July 19, 2024


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Rwandan Journalists Equipped with Biotechnology Literacy to Combat GMOs Misconceptions

Open Forum on Agricultural Biotechnology (OFAB), in collaboration with the African Agricultural Technology Foundation (AAFT), offered an insightful two-day workshop to Rwandan journalists on reporting science that critically highlighted the need for key fact-checking criteria and benefits while reporting on agricultural biotechnology.

Titled “Science Communicating Capacity Strengthening Workshop for Rwandan Journalists,” the workshop emphasized the importance of agricultural science literacy for journalists to engage actively in reporting agricultural biotechnology trends, including the controversial topic of Genetically Modified Organisms (GMOs).

It encouraged journalists to rely on evidence-based information for adhering to accuracy and engaging with the scientific community.

While among the key challenges to the Rwandan agricultural sector are low productivity, climate change, post-harvest loss, and lack of access to finance, adopting agricultural biotechnology can boost value addition, foster the path to food security, and improve livelihoods in Rwanda.

The workshop highlighted some of the persistent myths and misunderstandings surrounding biotechnology. Journalists play a critical role in ethically disseminating evidence-based information by sourcing facts from reliable and repeatable sources such as researchers and other experts in the field, according to speakers.

“Journalists are not limited to teasing out information only from researchers but should also tease out it from other actors such as policymakers and academia and try to ask about current trends and other questions to be answered.” Said Eugenia Abu, a seasoned Nigerian news broadcaster.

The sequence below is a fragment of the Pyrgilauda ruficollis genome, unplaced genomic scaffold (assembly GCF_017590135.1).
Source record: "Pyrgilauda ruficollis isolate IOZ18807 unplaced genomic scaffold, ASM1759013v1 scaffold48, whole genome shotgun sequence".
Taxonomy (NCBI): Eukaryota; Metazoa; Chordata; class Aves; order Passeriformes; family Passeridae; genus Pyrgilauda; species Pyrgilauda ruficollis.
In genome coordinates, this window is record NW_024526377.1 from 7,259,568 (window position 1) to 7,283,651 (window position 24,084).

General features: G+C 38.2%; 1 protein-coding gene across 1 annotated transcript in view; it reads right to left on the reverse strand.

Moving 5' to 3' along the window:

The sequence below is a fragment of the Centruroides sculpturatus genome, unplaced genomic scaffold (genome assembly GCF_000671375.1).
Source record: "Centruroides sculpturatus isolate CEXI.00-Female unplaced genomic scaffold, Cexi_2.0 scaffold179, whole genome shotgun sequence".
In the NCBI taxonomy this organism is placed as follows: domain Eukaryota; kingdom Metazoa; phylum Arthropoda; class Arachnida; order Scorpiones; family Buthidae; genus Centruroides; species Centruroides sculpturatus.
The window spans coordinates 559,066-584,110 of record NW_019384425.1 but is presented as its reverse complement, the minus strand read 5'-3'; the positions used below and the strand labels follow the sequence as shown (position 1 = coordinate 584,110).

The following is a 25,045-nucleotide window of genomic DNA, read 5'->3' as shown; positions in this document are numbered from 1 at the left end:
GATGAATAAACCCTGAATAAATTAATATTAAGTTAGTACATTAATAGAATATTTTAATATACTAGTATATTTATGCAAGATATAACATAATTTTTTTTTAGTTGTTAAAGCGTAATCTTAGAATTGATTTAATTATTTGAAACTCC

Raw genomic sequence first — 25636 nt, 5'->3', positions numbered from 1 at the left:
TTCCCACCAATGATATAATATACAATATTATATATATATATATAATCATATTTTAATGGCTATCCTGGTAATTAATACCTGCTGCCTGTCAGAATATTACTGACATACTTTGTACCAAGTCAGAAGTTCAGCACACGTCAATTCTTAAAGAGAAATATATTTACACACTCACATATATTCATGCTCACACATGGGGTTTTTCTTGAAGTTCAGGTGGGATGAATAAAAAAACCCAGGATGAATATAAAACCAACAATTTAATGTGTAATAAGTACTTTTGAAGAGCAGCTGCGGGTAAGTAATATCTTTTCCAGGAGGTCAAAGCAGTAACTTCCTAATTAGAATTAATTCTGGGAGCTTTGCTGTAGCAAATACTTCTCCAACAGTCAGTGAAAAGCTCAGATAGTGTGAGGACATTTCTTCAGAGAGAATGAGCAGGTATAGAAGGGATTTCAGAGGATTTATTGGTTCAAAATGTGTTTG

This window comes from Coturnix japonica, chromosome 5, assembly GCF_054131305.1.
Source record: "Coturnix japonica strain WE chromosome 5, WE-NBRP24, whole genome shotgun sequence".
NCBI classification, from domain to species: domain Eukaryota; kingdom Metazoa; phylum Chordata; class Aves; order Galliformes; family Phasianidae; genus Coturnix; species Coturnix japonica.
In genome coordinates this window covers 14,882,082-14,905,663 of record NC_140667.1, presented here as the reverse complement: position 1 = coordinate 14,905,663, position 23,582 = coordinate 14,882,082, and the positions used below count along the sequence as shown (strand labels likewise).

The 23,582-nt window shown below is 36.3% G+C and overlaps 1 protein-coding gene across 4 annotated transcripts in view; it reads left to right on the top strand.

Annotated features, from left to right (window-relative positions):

Given that agriculture accounts for 30% of Rwanda’s economy, the adoption of biotechnology, including GMO crops, was underscored as a potential solution to address the pressing challenge of food shortages in African countries. However, the skills gap in reporting science stories was identified as a significant issue.

This gap can hinder the potential benefits of GMO technology and perpetuate misunderstandings about the advantages of GMO adoption.

Journalists learnt about the distinction between morals and ethics and how it is manifested in the media. It was claimed that journalists could include their personal opinions in their articles instead of seeking facts from experts and relevant policymakers.

“It is important to understand the role of journalists in knowledge dissemination and sieve unverified information before publishing media stories,” said Venerardo Meeme, an award-winning journalist and development communicator who shared insights in the workshop.

According to Tom Peterson, an American Misinformation Crisis Analyst, although traditional news outlets don’t typically twist the facts, they report the world of political leaders who do shade the truth—over 80% of false claims are disseminated without mentioning that they are inaccurate.

With training in ‘Basic Science Journalism,’ journalists learnt to synthesize technical information into human-interest stories, making science more accessible to the public. It called for the vitality of government institutions, NGOs, and other stakeholders to engage journalists in training programs. The programs equip journalists with a comprehensive understanding of various topics, enabling cutting-edge reporting.

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